Modern encyclicals are a curious thing. The encyclical developed from the papal bull. The bull was a primarily juridical instrument used as a means of promulgating an authoritative judgment of the Holy See, either in matters of doctrine or governance. These could often be very short; we marvel today at reading something like Boniface VIII's Unam Sanctam (1302) - which famously declared that submission to the Roman pontiff was necessary for salvation - and is only a page long! Papal bulls in the old days knew what they wanted to say and they said it. 

The modern encyclical developed out of the Enlightenment period as the popes realized that broader literacy and intellectual challenges to Christian revelation necessitated using the papal bull as a means of educating the flock on Catholic teaching, and hence by the time of the French Revolution the bull had begun to transform into the encyclical, the teaching letters of the modern pontiffs.

The encyclicals of the 19th and early 20th century are lucid and clear. Their purpose is to expound Catholic doctrine and defend it against modern errors, which they do very admirably. A friend recently commented to me that in thinking back on great documents like Pascendi, Quas Primas, Casti Conubii and so forth, one can immediately recall the substance of of them and the force of their arguments. Pius XII taught that the encyclical was the normative means by which the Roman pontiff exercised his teaching office. The same cannot be said about modern encyclicals - who can easily summarize what Redemptor Hominis or Populorum Progressio are about except in the vaguest terms?

That's not to say pre-Vatican II encyclicals were always to the point; the pre-Conciliar popes certainly had their moments of rambling - but at least their rambling was clear and fun to read!

When we get to Vatican II, a noticeable change comes about. I personally attribute this to John XXIII's famous principle from the opening of the Second Vatican Council:

"Nowadays however, the Spouse of Christ prefers to make use of the medicine of mercy rather than that of severity. She consider that she meets the needs of the present day by demonstrating the validity of her teaching rather than by condemnations."

This principle has effected the manner in which the post-1965 ecclesia docens functions. Essentially, the post-Conciliar encyclical doesn't know what it wants to be when it grows up. The popes have still utilized them as a means of teaching, but rather than teaching what Catholic doctrine consists of, they have increasingly become occasions for popes to explain why Catholic doctrine is what it is. 

That's not entirely a bad thing; fides quaerens intellectum, right? 
But somewhere along the way the popes seemed to have dropped the declarative aspect of the encyclical in the overly optimistic hope that if we could just explain our teaching to the world - just walk them through our thinking step by step - then maybe the world would accept the Church's message. Maybe if we simply "proposed" our rationale for belief humbly instead of declaring that we "had" the truth, the world would reciprocate and enter into a "fruitful dialogue" with Christianity that would mutually enrich everybody?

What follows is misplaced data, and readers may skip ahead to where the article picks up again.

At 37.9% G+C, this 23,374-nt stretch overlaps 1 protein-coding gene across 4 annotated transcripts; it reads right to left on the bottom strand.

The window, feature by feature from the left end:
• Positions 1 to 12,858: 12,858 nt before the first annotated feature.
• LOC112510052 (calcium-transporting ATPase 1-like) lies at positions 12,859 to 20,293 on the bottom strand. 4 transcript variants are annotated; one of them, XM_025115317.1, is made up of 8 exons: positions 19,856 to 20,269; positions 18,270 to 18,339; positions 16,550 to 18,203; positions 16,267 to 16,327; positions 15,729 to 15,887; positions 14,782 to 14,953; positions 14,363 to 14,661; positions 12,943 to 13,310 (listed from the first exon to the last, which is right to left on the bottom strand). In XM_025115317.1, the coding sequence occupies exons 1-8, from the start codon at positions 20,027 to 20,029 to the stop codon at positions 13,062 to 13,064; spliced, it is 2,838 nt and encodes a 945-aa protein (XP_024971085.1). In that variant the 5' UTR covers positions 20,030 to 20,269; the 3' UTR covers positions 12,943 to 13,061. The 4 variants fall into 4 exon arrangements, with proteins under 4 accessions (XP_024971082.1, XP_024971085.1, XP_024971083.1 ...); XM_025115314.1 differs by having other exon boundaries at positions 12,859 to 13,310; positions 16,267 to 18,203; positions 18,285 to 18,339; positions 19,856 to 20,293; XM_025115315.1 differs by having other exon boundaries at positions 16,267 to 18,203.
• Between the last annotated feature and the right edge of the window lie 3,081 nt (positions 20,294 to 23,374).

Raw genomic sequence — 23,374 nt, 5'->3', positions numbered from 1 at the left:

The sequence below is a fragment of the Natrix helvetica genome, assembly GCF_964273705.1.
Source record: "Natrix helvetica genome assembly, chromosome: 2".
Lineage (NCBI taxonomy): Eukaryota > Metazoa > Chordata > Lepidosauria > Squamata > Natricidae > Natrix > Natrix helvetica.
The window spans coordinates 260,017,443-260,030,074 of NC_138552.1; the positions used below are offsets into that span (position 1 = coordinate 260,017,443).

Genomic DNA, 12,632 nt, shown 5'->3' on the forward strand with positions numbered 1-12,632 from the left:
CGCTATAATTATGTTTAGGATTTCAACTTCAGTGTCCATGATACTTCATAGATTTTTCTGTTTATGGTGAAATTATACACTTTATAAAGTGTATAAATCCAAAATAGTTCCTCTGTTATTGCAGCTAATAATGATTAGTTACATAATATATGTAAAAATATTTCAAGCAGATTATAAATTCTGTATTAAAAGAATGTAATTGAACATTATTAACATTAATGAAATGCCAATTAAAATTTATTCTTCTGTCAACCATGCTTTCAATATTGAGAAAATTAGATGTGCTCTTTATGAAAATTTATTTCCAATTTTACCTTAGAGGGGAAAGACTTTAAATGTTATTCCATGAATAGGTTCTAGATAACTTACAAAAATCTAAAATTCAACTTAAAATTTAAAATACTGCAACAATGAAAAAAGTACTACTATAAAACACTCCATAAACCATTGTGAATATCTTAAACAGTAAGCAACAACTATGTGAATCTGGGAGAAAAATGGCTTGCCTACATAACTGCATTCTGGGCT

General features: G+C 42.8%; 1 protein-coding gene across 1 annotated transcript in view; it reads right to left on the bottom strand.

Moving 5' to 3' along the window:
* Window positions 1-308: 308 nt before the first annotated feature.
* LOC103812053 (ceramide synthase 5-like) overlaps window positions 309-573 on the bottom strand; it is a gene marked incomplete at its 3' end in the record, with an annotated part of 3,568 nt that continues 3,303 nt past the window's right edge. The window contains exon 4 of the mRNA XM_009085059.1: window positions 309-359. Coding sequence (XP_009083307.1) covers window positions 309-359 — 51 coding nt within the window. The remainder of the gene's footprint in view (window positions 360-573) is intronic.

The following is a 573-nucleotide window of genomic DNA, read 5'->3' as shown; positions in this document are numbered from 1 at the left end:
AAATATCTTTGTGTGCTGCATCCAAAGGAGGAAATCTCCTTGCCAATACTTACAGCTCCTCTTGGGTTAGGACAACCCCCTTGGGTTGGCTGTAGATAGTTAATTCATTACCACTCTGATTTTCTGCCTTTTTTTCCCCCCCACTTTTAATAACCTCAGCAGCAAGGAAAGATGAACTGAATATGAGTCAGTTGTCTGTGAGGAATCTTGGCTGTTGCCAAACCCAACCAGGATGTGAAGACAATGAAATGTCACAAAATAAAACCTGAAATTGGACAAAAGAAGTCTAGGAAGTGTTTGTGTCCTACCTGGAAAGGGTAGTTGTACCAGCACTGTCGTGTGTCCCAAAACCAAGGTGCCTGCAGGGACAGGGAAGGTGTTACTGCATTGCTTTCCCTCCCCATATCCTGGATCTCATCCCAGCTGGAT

Fruitful dialogue. Reciprocate. Mutually Enrich. Sorry, my post-Conciliar vocabulary started taking over for a moment.

Seriously though, the problem with this approach is fourfold:

(a) The world does not reject the Gospel because it has not been adequately explained. They reject it "because the light is come into the world, and men loved darkness rather than the light: for their works were evil" (John 3:19).

(b) Even when its has opted for explaining rather than declaring the Church's teaching, the Church has done a poor job of it because it has chosen to explain its teachings in terms of humanist phenomenology rather than having recourse to the Church's traditional pedagogy.

(c) By focusing so much on the explanation and presentation over the declaration, the Church has unwittingly given the false impression that the validity of its teachings are bound up with the force of her argumentation, a kind of false intellectualism. She feels shaky and inadequate simply saying, "Such is the voice of the Church; such is the teaching of our Faith"; she feels she must offer a humanistic centered explanation for everything - an explanation that will "suit" the needs of "contemporary man" - with the effect that her message has become completely man-centered. "He taught as one who had authority" (Matt. 7:29) said the people of old about Christ; but when the Church forgets the supernatural force that stands behind her teaching and opts instead for an anthropomorphized message, she no longer "speaks with authority", in the sense that her words lose their force. Hence people shrug at the latest papal document and move on.

(d) Finally, because the popes have sought for novel means to propose their teachings, encyclicals lose their strenght as teaching documents and become instead opportunities for the popes to foist their own theological or literary tastes on the Catholic people. The phenomenology of John Paul II, the Balthasarian-Hegelian-Teilhardism of Benedict XVI, and now the sort of "literary theology" of Francis. Each pontiff has opted not use traditional pedagogy, which means every pope has to "try something new" in how they choose to teach.

Thus, while retaining its authority in the juridical sense, from a strictly pedagogical viewpoint, the modern encyclical tends to become a rambling, sprawling mess that lacks the force to move minds and hearts. There have been exceptions; Humanae Vitae certainly did its job, as did Ordinatio Sacerdotalis. Fides et Ratio was profound. But by and large they have failed to really educate the Catholic flock on the substance of the Church's teaching and are too cumbersome to be accessible to the average pewsitter. There is reason why going on and on is called "pontificating."

At any rate, I look forward to digging into Laudato Si. Pray for our Holy Father Pope Francis. Pray for the Church of Christ. Pray that she stands firm in her identity as the Bride of Christ, teaching with the authority of Christ, and confident that the Light which cometh from her Lord is still sufficient of itself to change the hearts of men without having to pander to modern psychology, science, or theological novelties.